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Friday paper review: Social reform collapse, growing markets may save paper makers, and cooking courses all the rage

A glance at what’s being written about in today’s papers. Reactions and reflections on the government’s stalled efforts to reform the country’s social and health care services; how China and developing markets in the East may boost the Finnish forestry and paper industry by using more toilet paper, tissues and paper towels; and people are increasingly eager to try their hand at new adventures in the kitchen.

12 sanomalehteä.
Newspapers Image: Martti Kainulainen / Lehtikuva

All of Friday’s papers devoted many column inches to reports about government’s stalled efforts to reform the country’s social and health care services. The bold plan, which has been haggled over for the past four years, unraveled yesterday afternoon when Parliament’s Constitutional Law Committee deemed it unconstitutional and recommended its deferral.

Finland’s biggest Swedish-language daily Hufudstadsbladet’s front page read “2020 new date for reforms.”

Aamulehti and Turun Sanomat’s headlines read similar variations of: “Social reform solutions to be made in elections”

The reform programme aimed to strengthen basic health and social welfare services by providing services efficiently and cost-effectively. Essentially, it also targeted significantly reducing the current 200 different municipal bodies responsible for providing these services down to five care regions.

Read our coverage about the reform collapse: here and here.

China may well help to save the Finnish paper industry

Helsingin Sanomat featured a front page article about how emerging markets in the East are helping Finland’s shaky paper and forestry industry stay afloat. While sales of printing papers continue to decline worldwide, countries like China and other developing countries are increasingly using toilet and kitchen paper.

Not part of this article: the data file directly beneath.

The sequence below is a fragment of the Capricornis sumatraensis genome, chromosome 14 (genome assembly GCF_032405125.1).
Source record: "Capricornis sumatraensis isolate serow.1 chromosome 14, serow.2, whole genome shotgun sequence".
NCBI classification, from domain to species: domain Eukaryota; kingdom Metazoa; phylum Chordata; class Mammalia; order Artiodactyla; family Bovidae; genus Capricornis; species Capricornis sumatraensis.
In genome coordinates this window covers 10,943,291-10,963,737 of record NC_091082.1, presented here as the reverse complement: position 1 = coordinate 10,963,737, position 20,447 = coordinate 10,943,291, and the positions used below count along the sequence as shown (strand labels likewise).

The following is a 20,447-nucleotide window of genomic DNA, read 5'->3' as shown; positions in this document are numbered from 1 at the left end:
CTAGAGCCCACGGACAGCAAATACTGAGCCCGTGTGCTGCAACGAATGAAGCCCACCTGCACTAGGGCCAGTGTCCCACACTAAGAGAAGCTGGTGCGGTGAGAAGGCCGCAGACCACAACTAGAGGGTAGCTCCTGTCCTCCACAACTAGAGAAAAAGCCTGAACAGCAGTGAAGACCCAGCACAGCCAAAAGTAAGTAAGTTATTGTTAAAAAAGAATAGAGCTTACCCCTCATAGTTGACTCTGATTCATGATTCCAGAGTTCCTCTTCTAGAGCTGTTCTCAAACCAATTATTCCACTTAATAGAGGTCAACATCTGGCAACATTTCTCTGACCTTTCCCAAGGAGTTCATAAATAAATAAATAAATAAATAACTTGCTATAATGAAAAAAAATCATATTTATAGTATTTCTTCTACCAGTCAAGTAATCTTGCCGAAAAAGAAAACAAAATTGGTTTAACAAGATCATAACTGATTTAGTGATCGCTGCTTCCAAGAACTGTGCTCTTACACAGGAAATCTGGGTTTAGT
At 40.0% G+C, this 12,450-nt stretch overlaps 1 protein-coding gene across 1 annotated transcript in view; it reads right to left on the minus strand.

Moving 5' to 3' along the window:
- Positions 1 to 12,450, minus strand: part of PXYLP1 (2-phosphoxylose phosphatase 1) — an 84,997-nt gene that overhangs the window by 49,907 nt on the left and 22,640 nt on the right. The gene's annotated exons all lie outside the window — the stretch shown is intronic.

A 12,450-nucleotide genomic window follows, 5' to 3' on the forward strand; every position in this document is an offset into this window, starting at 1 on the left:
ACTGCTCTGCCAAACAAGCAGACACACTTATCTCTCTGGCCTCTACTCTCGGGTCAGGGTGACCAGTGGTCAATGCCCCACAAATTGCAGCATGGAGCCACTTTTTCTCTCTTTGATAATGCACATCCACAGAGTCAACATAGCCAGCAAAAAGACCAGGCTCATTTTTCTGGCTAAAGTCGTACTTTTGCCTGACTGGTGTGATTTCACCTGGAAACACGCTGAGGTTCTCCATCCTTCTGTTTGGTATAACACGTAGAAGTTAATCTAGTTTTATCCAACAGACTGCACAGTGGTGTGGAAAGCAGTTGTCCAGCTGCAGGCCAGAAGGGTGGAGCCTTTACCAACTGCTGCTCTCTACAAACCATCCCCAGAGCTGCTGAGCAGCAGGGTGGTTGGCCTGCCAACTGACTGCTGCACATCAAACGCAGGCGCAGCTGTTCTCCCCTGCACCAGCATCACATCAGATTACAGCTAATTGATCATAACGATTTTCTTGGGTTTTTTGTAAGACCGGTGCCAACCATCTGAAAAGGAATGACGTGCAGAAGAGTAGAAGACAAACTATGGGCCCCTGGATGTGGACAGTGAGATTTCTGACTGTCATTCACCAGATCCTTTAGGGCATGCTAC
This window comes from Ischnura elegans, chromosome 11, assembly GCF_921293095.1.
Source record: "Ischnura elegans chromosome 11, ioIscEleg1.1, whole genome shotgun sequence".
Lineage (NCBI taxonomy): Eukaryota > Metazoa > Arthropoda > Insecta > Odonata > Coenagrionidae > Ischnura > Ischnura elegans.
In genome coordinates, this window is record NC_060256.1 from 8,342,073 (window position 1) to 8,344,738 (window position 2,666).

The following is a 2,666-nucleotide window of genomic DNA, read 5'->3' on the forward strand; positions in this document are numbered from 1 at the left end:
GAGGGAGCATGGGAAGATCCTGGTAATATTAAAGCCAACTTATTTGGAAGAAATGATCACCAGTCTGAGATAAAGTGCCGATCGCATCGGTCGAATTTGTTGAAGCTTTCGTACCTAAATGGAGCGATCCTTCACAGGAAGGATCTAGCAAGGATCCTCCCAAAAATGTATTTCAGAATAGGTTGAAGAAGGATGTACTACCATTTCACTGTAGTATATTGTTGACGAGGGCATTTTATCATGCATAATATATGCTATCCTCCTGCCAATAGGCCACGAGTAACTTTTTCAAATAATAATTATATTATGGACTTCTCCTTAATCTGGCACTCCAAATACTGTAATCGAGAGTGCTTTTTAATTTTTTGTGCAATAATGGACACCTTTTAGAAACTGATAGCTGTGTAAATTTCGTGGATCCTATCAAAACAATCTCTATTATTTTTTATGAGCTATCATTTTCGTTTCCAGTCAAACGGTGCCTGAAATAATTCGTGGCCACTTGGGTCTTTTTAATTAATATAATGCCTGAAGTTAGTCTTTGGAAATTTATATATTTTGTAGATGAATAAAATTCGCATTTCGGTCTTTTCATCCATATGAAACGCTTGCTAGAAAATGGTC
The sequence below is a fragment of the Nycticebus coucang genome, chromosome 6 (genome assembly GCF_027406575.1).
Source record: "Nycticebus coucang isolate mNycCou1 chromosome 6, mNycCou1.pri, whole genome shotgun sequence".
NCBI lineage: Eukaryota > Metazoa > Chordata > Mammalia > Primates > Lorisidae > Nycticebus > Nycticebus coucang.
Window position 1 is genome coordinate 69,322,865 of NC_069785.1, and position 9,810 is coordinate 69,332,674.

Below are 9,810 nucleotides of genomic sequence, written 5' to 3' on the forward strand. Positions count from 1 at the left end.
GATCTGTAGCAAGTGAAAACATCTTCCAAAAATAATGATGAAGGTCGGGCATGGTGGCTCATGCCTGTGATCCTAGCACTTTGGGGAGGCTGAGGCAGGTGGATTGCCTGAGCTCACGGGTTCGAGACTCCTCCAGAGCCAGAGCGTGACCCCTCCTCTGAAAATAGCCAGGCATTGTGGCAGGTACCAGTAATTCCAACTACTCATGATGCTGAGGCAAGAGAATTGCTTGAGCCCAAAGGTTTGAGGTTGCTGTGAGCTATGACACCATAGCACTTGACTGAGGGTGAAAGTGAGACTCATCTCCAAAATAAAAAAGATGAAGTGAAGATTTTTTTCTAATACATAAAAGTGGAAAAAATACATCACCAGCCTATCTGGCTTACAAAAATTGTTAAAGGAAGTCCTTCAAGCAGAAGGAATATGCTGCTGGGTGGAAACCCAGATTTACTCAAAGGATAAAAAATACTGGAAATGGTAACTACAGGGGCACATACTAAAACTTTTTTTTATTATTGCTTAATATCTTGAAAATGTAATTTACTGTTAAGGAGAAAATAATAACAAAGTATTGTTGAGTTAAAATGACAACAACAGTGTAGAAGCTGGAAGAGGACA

These emerging markets for soft pulp paper products are a boon for Finnish companies like Metsä Group, Stora Enso and UPM, the newspaper wrote. The paper also included an illustrated graph comparing the use of tissue by the richest countries.

The United States is number one in soft-paper consumption (tissue, toilet and kitchen papers) at 25 kg per person annually. The Swedes use 16.5 kg per person, and Finns use 15 kg per year. At the bottom of the list were Russia and Ukraine who reportedly annually use 3.5 and 2.2 kg, respectively, the paper reported.

Food, glorious food

Helsingin Sanomat’s weekly cultural supplement Nyt Liite devoted a two-page spread to the growth in popularity of cooking courses in the capital region - with sushi and Eastern foods being big favourites.

The paper surveyed the different courses available, as organised by restaurants, schools and educational centres. This month you can take a one-day course and learn to roll your own sushi at restaurants Tokyo 55’s sushi academy, or at Tokyokan, the paper wrote. Learn to make Thai food at Ryan Thai or try your hand at trendy raw food with the home economics group The Martha Organization, or at Greenstreet  on Helsinginkatu in Helsinki.

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